Hasta la vista, Starlings

The Pond has been attracting birds.  The flat rock at the top is the perfect bathing spot and there are plenty of perches to grab a drink.  I don’t mind scrubbing off a bit of bird doo-doo but last week the starlings came.  They dropped by at 4:30.  A.M.

The bathing platform
The bathing platform

Starlings aren’t quiet.  They quarrel, yell and chatter at the top of their voice and they do it continuously.  You know they really aren’t pretty so why were they also cursed with such raucous voices, guaranteed to set your teeth on edge?

I resigned myself to waking earlier, then the first three visitors became six and one morning I looked out and counted ten strutting their stuff across the lawn and jumping from rock to rock around The Pond.  They were also driving my bird friends away.  The ones with the sweet warbling calls wafting in on the morning breezes.

My yellow finch hadn’t been seen in days, the cardinal was M.I.A., even the robins had deserted the scene.  Time to Google: “Keeping starlings away from my pond”.

Helium balloons with scary bird faces is one suggestion.  They bob up and down and it’s partly the motion and partly the face that scares the birds away.  Would they have those in the party places?

Scary bird balloon
Scary bird balloon

If they were banging into my windows I could get a moving spider that looked like it was jumping at them, ready to have bird for dinner.

I liked the idea of a floating alligator in the pond but wasn’t sure where I’d find one around here.  We’re a long way from Florida and would our birds regard Allie as a predator?


Then I saw the motion activated water sprinkler.  Not only would it discourage the birds but whatever was coming around in the night to do a little fishing would also hit the road.  I’ve never seen this predator but in the morning Chloe will sometimes spend 10 minutes or more sniffing the rocks so something is coming by.  So far all 3 fish are present and accounted for, thankfully the pond is deep in the middle and we have lots of hiding spots.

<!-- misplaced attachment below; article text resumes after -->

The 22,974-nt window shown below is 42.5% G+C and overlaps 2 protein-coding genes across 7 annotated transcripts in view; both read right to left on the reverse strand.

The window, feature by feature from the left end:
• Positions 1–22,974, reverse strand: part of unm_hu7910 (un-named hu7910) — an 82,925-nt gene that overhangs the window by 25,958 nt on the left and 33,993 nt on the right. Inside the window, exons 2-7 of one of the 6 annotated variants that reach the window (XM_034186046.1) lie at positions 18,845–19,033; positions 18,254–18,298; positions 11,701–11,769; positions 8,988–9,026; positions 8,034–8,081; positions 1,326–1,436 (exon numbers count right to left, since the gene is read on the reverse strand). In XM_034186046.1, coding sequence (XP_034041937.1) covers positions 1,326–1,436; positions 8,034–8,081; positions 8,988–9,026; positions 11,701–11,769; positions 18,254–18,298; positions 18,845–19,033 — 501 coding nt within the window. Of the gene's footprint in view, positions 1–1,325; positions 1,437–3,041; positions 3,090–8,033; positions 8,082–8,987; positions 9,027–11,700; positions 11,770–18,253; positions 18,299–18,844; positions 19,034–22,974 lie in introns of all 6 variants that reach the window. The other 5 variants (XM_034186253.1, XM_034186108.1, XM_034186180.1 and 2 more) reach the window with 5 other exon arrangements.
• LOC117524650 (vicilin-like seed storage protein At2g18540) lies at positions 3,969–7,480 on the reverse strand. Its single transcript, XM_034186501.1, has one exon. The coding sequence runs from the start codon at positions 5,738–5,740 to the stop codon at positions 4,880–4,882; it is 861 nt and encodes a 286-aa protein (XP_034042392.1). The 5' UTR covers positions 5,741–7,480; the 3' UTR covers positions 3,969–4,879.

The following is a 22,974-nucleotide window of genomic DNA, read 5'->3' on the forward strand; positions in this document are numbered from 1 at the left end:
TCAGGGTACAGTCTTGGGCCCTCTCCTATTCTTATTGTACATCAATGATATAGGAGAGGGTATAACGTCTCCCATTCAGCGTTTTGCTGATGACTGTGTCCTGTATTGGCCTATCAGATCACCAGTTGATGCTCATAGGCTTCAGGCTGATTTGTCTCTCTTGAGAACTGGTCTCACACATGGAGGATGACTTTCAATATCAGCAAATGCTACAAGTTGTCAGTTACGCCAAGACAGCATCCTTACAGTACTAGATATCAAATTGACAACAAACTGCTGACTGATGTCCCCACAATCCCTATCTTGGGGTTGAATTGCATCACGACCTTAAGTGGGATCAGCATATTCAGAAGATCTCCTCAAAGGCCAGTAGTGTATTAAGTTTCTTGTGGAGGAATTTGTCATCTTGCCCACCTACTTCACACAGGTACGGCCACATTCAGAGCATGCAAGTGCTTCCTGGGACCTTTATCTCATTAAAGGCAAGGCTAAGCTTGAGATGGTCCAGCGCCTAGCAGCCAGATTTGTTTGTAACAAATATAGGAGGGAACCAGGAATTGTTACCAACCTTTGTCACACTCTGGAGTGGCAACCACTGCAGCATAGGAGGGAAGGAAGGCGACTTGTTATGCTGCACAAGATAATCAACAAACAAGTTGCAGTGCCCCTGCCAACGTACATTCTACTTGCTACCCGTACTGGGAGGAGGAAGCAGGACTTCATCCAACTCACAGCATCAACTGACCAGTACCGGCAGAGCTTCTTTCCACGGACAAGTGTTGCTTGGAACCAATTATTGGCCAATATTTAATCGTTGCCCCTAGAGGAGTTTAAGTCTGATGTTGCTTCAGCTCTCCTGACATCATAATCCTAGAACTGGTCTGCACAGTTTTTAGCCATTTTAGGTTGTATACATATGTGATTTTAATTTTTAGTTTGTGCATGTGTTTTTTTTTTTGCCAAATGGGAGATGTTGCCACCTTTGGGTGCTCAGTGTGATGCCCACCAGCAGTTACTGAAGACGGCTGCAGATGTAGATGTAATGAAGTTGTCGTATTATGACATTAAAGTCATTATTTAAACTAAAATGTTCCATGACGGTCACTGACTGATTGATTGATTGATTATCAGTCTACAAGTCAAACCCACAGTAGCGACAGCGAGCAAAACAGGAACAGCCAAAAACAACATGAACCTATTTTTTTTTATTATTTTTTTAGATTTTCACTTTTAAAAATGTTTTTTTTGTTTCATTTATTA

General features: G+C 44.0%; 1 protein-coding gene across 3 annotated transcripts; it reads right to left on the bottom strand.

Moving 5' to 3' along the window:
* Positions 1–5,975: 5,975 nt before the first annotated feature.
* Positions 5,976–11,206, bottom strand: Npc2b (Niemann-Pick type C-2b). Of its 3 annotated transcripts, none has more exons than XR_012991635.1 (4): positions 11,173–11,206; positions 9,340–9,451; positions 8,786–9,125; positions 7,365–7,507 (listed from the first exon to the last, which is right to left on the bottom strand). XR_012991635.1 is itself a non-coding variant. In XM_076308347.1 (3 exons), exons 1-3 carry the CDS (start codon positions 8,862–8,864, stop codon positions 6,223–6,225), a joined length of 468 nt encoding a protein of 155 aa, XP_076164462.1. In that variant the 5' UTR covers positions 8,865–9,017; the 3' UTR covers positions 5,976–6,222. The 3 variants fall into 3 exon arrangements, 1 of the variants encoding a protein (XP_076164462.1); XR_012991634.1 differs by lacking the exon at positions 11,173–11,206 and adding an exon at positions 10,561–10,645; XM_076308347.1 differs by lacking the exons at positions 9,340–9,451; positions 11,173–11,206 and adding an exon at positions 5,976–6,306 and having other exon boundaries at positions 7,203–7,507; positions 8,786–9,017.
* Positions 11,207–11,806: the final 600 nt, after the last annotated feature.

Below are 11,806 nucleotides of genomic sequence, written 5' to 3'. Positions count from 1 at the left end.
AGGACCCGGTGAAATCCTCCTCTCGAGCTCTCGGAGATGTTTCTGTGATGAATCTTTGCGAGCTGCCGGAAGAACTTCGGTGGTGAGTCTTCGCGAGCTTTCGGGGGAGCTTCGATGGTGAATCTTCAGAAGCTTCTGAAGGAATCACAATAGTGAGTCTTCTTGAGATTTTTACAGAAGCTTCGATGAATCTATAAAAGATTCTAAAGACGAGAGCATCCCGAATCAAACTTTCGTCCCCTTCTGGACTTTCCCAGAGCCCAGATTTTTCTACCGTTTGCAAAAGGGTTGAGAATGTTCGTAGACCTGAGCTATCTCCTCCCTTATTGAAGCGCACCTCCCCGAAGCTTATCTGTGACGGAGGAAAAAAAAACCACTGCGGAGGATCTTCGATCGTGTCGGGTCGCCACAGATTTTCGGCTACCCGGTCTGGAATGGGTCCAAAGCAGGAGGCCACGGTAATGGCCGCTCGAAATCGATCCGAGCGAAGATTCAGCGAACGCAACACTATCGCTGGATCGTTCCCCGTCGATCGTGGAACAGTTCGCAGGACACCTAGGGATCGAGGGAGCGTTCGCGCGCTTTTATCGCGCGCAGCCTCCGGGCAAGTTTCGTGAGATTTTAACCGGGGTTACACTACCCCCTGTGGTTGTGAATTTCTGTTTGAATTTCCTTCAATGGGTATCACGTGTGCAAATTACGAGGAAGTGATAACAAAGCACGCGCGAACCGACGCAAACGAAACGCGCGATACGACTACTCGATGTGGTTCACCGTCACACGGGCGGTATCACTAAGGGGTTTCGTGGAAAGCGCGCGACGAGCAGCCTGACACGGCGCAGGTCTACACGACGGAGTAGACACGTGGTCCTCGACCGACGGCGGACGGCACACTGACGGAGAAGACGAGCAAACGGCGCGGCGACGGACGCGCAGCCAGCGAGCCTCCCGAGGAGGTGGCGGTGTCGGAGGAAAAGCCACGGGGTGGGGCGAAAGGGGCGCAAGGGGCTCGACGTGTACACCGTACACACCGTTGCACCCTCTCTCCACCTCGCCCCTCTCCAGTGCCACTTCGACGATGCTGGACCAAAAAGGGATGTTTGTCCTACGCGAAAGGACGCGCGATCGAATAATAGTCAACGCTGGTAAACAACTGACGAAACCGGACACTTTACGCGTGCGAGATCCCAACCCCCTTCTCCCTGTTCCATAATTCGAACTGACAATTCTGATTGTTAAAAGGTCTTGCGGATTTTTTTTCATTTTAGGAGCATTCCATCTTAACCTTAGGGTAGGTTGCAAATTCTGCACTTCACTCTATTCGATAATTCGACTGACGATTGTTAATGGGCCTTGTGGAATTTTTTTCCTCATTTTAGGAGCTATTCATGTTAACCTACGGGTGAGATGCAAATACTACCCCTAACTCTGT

Scare-crow water sprinkler
Scare-crow water sprinkler

Off to a few hardware stores and finally found one at Canadian Tire.  Had to ask though as for some reason they’re not with all the other sprinklers.  Nope 2 aisles over just to keep the customer guessing.  We brought it home and while I read the instructions Dave went ahead and set it up.  You can test it dry by listening for the clicks that signal it is on or off and it fires a 3 second blast and will re-set in 10 seconds.

Now to test it with water.  I stood behind it and Dave turned the water on, came back over and waved his hand in front of the sensor.  Bam!  The water shot out like a cannon and sounded like a machine gun.  Rat a tat a tat!  And the arc was wide.  For a second there we both thought we’d be the first to be christened.

A few adjustments and it was no longer arcing over the garage all the way into the neighbours yard so we turned the water off to finish the yard work.  Chloe casually walked by and click, we heard the activation.  We hadn’t realized there was enough water in the hose for one last squirt so Chloe was the first victim.  Surprising how quick she can move when she has to.  Sorry Chloe.

The sprinkler works great!  First time the starlings flew down Bam! the water shot out and the birds shot off and out of the yard.  It’s been 2 days now and though they’re still testing it, we keep it on, except when we’re out there.  The nice thing is, the smaller birds don’t always set it off.  I watched a young robin bathing, shaking his wings and dancing around and nothing happened.  A minute later the starling swooped in and off it went.   Hasta la vista, baby.


The Pond Saga continues…

We had our first algae bloom last week.

Chloe and I check out The Pond first thing every morning and that morning the pond was a dark and murky green.  It was fine yesterday, what could have happened?

Chloe coming back from checking out The Pond

Back in the house and on to the pond forums to see what we did wrong.  As it turned out, probably nothing.  We’d had a week of hot temperatures, the pond is in the full sun and our plants haven’t grown enough yet to cover much of it’s surface.

Still, that green had to go so DB and I filled up Chloe’s doggie pools in preparation for exchanging about a 3rd of the water.  And on the weekend we headed back to the pond place to buy 2 water lilies to both beautify and shade The Pond.

We started draining The Pond Saturday morning and our garden is enjoying the benefits of that rich pond water.  Then DB scrubbed the sides of The Pond and tried to vacuum in between the river rock on the bottom.  DB is something of a MacGyver and in no time had added extra hoses to the shop vac (including a piece of garden hose), duct taped on a long handled scrubber we used to use for the hot tub and voila! we had a pond vac.  Of course later I read that the algae on the sides of The Pond is good algae, live and learn.